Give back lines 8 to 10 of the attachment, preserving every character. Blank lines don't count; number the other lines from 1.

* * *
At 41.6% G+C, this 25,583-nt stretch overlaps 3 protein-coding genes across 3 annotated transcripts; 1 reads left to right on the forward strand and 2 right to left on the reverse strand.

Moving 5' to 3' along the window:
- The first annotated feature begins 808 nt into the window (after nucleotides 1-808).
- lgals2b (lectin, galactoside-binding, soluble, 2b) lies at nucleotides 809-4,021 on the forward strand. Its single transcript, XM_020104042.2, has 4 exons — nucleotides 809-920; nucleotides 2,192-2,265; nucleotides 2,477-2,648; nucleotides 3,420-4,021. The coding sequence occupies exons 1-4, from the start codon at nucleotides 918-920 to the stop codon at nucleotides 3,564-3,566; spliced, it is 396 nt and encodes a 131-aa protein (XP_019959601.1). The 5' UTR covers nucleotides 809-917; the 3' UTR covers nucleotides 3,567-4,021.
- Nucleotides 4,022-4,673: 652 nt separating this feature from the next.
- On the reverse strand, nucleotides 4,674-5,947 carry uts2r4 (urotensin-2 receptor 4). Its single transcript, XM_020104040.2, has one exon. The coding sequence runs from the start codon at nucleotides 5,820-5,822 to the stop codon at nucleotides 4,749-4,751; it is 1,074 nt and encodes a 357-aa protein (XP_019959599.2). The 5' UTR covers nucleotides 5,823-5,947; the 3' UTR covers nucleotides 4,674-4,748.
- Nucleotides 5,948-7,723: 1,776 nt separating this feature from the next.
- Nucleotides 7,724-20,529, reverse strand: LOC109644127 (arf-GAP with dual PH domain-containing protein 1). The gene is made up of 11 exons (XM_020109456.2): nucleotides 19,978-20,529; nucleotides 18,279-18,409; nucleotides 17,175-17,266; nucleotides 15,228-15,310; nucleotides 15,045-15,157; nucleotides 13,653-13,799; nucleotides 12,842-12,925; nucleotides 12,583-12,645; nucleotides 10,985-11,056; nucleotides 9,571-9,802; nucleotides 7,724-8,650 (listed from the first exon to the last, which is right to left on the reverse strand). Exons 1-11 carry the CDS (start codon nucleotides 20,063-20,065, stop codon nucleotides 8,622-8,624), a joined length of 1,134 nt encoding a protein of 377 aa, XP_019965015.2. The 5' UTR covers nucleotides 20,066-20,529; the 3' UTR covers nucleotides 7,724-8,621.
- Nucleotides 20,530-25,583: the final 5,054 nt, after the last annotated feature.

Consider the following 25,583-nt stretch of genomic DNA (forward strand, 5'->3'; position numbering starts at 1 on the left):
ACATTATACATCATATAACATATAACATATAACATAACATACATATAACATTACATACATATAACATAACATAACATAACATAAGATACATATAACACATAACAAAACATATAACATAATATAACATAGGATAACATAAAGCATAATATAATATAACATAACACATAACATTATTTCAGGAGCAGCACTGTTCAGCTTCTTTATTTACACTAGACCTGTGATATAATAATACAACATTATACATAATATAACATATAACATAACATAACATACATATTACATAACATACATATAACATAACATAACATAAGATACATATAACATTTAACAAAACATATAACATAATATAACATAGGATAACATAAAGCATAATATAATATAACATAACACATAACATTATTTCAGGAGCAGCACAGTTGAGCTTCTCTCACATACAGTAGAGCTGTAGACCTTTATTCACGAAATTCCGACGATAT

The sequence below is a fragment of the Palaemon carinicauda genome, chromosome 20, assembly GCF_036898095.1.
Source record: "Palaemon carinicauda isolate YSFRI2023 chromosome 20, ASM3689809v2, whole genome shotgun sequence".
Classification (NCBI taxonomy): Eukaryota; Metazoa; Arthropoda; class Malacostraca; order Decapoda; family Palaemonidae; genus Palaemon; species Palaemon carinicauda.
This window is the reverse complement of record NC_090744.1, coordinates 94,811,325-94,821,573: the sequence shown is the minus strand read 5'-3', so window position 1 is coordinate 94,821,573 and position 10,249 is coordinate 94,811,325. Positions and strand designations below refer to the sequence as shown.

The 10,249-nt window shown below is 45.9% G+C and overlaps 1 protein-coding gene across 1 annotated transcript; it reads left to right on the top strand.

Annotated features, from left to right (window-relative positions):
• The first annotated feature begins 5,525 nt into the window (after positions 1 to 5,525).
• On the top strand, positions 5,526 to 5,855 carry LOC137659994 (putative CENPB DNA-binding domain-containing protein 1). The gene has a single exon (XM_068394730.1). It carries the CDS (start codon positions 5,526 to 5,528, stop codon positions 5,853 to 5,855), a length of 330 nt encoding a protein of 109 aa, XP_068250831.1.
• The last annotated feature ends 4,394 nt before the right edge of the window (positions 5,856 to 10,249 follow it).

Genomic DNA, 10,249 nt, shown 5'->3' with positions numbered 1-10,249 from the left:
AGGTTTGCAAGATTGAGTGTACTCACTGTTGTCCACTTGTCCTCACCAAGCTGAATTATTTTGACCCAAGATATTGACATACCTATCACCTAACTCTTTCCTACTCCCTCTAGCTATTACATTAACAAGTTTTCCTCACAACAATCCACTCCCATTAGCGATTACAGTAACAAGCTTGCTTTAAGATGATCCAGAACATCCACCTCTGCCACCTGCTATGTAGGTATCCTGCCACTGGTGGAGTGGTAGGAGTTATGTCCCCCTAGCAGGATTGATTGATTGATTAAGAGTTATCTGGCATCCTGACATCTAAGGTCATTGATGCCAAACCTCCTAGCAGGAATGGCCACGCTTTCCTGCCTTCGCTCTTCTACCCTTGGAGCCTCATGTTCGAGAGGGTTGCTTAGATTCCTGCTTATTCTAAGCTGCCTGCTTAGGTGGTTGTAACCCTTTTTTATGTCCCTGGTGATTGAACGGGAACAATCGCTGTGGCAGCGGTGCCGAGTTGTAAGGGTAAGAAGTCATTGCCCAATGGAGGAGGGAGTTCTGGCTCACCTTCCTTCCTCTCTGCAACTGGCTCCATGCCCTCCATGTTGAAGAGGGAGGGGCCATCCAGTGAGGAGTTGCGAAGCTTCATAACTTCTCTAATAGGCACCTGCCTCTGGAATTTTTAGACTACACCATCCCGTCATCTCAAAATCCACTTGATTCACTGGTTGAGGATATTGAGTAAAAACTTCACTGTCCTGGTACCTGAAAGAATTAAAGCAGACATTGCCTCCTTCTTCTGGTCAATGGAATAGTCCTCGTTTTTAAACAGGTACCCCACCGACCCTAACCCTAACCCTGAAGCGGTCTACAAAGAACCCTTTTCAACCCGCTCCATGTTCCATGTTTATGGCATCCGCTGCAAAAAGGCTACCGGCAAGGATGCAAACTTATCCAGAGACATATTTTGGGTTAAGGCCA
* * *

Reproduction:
- Nucleotides 7,724-20,529, reverse strand: LOC109644127 (arf-GAP with dual PH domain-containing protein 1). The gene is made up of 11 exons (XM_020109456.2): nucleotides 19,978-20,529; nucleotides 18,279-18,409; nucleotides 17,175-17,266; nucleotides 15,228-15,310; nucleotides 15,045-15,157; nucleotides 13,653-13,799; nucleotides 12,842-12,925; nucleotides 12,583-12,645; nucleotides 10,985-11,056; nucleotides 9,571-9,802; nucleotides 7,724-8,650 (listed from the first exon to the last, which is right to left on the reverse strand). Exons 1-11 carry the CDS (start codon nucleotides 20,063-20,065, stop codon nucleotides 8,622-8,624), a joined length of 1,134 nt encoding a protein of 377 aa, XP_019965015.2. The 5' UTR covers nucleotides 20,066-20,529; the 3' UTR covers nucleotides 7,724-8,621.
- Nucleotides 20,530-25,583: the final 5,054 nt, after the last annotated feature.

Consider the following 25,583-nt stretch of genomic DNA (forward strand, 5'->3'; position numbering starts at 1 on the left):